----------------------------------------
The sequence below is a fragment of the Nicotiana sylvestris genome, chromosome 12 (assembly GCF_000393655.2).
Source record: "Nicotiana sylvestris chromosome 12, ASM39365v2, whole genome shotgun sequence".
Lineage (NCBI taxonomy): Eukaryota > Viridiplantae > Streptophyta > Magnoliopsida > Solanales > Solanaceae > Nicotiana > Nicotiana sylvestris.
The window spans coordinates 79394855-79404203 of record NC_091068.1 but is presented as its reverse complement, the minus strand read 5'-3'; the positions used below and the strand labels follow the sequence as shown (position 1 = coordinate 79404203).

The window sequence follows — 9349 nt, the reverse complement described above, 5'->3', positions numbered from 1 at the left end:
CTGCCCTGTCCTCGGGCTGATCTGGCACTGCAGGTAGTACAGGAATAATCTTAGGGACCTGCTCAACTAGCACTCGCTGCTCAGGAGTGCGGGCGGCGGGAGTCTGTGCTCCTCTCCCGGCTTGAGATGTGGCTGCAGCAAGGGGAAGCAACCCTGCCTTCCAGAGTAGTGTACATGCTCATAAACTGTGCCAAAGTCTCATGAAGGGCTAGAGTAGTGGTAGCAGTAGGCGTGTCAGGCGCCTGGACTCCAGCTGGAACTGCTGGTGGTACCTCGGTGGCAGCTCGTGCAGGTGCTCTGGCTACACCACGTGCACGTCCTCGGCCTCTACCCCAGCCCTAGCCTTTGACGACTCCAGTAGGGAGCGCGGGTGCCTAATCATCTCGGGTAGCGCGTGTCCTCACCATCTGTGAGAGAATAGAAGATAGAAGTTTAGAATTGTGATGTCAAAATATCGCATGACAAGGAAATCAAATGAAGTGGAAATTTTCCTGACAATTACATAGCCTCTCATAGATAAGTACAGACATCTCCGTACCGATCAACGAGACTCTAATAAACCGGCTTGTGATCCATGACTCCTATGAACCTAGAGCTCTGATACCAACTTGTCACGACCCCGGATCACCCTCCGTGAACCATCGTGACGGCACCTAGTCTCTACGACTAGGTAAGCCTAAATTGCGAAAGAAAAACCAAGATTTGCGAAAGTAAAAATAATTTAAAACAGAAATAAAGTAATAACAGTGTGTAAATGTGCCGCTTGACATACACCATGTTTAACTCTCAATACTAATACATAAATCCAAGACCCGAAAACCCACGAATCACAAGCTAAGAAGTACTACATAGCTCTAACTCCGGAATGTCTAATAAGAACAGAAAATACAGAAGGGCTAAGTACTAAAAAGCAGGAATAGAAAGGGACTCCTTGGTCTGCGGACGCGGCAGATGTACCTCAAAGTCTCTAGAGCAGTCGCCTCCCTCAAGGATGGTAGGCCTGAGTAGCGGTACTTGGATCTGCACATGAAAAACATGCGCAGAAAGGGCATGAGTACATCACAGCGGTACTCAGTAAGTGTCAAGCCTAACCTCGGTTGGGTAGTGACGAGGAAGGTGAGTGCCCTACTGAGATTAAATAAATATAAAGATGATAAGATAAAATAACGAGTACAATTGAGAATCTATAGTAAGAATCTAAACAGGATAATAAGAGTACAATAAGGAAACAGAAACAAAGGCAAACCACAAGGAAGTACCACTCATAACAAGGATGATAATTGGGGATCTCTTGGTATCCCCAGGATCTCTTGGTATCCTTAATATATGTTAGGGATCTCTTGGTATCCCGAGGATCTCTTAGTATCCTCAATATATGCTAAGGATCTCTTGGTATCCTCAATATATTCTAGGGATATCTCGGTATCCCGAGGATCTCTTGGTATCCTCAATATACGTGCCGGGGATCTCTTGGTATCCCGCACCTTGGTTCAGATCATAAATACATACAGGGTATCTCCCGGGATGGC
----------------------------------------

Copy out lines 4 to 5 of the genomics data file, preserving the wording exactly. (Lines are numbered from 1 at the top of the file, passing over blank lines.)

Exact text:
The window spans coordinates 79394855-79404203 of record NC_091068.1 but is presented as its reverse complement, the minus strand read 5'-3'; the positions used below and the strand labels follow the sequence as shown (position 1 = coordinate 79404203).

The window sequence follows — 9349 nt, the reverse complement described above, 5'->3', positions numbered from 1 at the left end: